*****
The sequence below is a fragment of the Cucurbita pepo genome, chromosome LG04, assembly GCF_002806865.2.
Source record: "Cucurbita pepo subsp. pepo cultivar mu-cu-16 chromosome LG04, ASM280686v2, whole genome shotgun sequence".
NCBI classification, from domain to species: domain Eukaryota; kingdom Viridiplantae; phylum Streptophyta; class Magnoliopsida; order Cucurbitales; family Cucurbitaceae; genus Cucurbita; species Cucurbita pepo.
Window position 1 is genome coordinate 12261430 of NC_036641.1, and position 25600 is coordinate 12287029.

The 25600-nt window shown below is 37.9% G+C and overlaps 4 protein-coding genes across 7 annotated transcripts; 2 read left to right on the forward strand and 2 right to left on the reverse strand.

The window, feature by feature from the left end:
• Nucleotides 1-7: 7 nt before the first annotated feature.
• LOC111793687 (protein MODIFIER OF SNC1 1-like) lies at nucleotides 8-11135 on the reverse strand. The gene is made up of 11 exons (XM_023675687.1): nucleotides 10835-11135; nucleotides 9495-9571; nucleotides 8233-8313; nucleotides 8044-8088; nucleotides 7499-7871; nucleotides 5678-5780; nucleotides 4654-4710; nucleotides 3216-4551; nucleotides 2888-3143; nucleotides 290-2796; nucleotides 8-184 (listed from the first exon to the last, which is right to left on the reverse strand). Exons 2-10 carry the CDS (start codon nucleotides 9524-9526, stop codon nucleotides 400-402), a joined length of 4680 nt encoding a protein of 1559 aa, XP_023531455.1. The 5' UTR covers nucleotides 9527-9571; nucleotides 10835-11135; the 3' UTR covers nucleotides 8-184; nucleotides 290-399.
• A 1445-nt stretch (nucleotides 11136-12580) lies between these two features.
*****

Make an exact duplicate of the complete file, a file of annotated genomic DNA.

The sequence below is a fragment of the Cucurbita pepo genome, chromosome LG04, assembly GCF_002806865.2.
Source record: "Cucurbita pepo subsp. pepo cultivar mu-cu-16 chromosome LG04, ASM280686v2, whole genome shotgun sequence".
NCBI classification, from domain to species: domain Eukaryota; kingdom Viridiplantae; phylum Streptophyta; class Magnoliopsida; order Cucurbitales; family Cucurbitaceae; genus Cucurbita; species Cucurbita pepo.
Window position 1 is genome coordinate 12261430 of NC_036641.1, and position 25600 is coordinate 12287029.

The 25600-nt window shown below is 37.9% G+C and overlaps 4 protein-coding genes across 7 annotated transcripts; 2 read left to right on the forward strand and 2 right to left on the reverse strand.

The window, feature by feature from the left end:
• Nucleotides 1-7: 7 nt before the first annotated feature.
• LOC111793687 (protein MODIFIER OF SNC1 1-like) lies at nucleotides 8-11135 on the reverse strand. The gene is made up of 11 exons (XM_023675687.1): nucleotides 10835-11135; nucleotides 9495-9571; nucleotides 8233-8313; nucleotides 8044-8088; nucleotides 7499-7871; nucleotides 5678-5780; nucleotides 4654-4710; nucleotides 3216-4551; nucleotides 2888-3143; nucleotides 290-2796; nucleotides 8-184 (listed from the first exon to the last, which is right to left on the reverse strand). Exons 2-10 carry the CDS (start codon nucleotides 9524-9526, stop codon nucleotides 400-402), a joined length of 4680 nt encoding a protein of 1559 aa, XP_023531455.1. The 5' UTR covers nucleotides 9527-9571; nucleotides 10835-11135; the 3' UTR covers nucleotides 8-184; nucleotides 290-399.
• A 1445-nt stretch (nucleotides 11136-12580) lies between these two features.